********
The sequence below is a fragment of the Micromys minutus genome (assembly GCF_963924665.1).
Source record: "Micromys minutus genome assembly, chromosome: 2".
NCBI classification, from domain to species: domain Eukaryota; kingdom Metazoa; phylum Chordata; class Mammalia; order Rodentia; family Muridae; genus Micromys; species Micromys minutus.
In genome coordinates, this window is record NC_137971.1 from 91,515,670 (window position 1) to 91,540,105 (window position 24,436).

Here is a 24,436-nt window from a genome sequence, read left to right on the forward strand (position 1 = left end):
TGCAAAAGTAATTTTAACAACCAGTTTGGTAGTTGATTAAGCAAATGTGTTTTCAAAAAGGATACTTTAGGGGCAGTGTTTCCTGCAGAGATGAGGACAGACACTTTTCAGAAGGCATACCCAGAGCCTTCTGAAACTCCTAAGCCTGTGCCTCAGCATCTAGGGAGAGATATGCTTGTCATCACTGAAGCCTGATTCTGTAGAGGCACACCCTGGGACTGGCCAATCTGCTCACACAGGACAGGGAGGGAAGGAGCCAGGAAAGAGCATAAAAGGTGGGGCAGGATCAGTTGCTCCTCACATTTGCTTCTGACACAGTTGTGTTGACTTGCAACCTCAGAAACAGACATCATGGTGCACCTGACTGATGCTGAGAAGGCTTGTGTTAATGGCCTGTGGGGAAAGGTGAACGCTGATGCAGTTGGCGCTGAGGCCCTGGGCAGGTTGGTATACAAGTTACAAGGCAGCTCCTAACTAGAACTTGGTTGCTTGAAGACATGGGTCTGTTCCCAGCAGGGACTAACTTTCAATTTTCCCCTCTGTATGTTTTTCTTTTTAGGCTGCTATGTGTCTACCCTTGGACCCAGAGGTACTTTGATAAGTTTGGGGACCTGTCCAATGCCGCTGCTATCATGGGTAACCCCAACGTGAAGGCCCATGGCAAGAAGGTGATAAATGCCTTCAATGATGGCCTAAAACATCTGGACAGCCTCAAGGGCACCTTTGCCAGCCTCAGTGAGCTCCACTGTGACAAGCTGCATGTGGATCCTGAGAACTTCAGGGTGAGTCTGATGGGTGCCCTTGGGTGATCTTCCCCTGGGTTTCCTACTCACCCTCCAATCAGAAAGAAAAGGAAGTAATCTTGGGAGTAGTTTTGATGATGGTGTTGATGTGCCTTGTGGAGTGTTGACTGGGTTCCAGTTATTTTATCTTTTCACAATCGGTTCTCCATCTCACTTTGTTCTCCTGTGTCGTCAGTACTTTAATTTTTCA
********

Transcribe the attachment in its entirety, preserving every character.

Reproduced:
The sequence below is a fragment of the Micromys minutus genome (assembly GCF_963924665.1).
Source record: "Micromys minutus genome assembly, chromosome: 2".
NCBI classification, from domain to species: domain Eukaryota; kingdom Metazoa; phylum Chordata; class Mammalia; order Rodentia; family Muridae; genus Micromys; species Micromys minutus.
In genome coordinates, this window is record NC_137971.1 from 91,515,670 (window position 1) to 91,540,105 (window position 24,436).

Here is a 24,436-nt window from a genome sequence, read left to right on the forward strand (position 1 = left end):
TGCAAAAGTAATTTTAACAACCAGTTTGGTAGTTGATTAAGCAAATGTGTTTTCAAAAAGGATACTTTAGGGGCAGTGTTTCCTGCAGAGATGAGGACAGACACTTTTCAGAAGGCATACCCAGAGCCTTCTGAAACTCCTAAGCCTGTGCCTCAGCATCTAGGGAGAGATATGCTTGTCATCACTGAAGCCTGATTCTGTAGAGGCACACCCTGGGACTGGCCAATCTGCTCACACAGGACAGGGAGGGAAGGAGCCAGGAAAGAGCATAAAAGGTGGGGCAGGATCAGTTGCTCCTCACATTTGCTTCTGACACAGTTGTGTTGACTTGCAACCTCAGAAACAGACATCATGGTGCACCTGACTGATGCTGAGAAGGCTTGTGTTAATGGCCTGTGGGGAAAGGTGAACGCTGATGCAGTTGGCGCTGAGGCCCTGGGCAGGTTGGTATACAAGTTACAAGGCAGCTCCTAACTAGAACTTGGTTGCTTGAAGACATGGGTCTGTTCCCAGCAGGGACTAACTTTCAATTTTCCCCTCTGTATGTTTTTCTTTTTAGGCTGCTATGTGTCTACCCTTGGACCCAGAGGTACTTTGATAAGTTTGGGGACCTGTCCAATGCCGCTGCTATCATGGGTAACCCCAACGTGAAGGCCCATGGCAAGAAGGTGATAAATGCCTTCAATGATGGCCTAAAACATCTGGACAGCCTCAAGGGCACCTTTGCCAGCCTCAGTGAGCTCCACTGTGACAAGCTGCATGTGGATCCTGAGAACTTCAGGGTGAGTCTGATGGGTGCCCTTGGGTGATCTTCCCCTGGGTTTCCTACTCACCCTCCAATCAGAAAGAAAAGGAAGTAATCTTGGGAGTAGTTTTGATGATGGTGTTGATGTGCCTTGTGGAGTGTTGACTGGGTTCCAGTTATTTTATCTTTTCACAATCGGTTCTCCATCTCACTTTGTTCTCCTGTGTCGTCAGTACTTTAATTTTTCA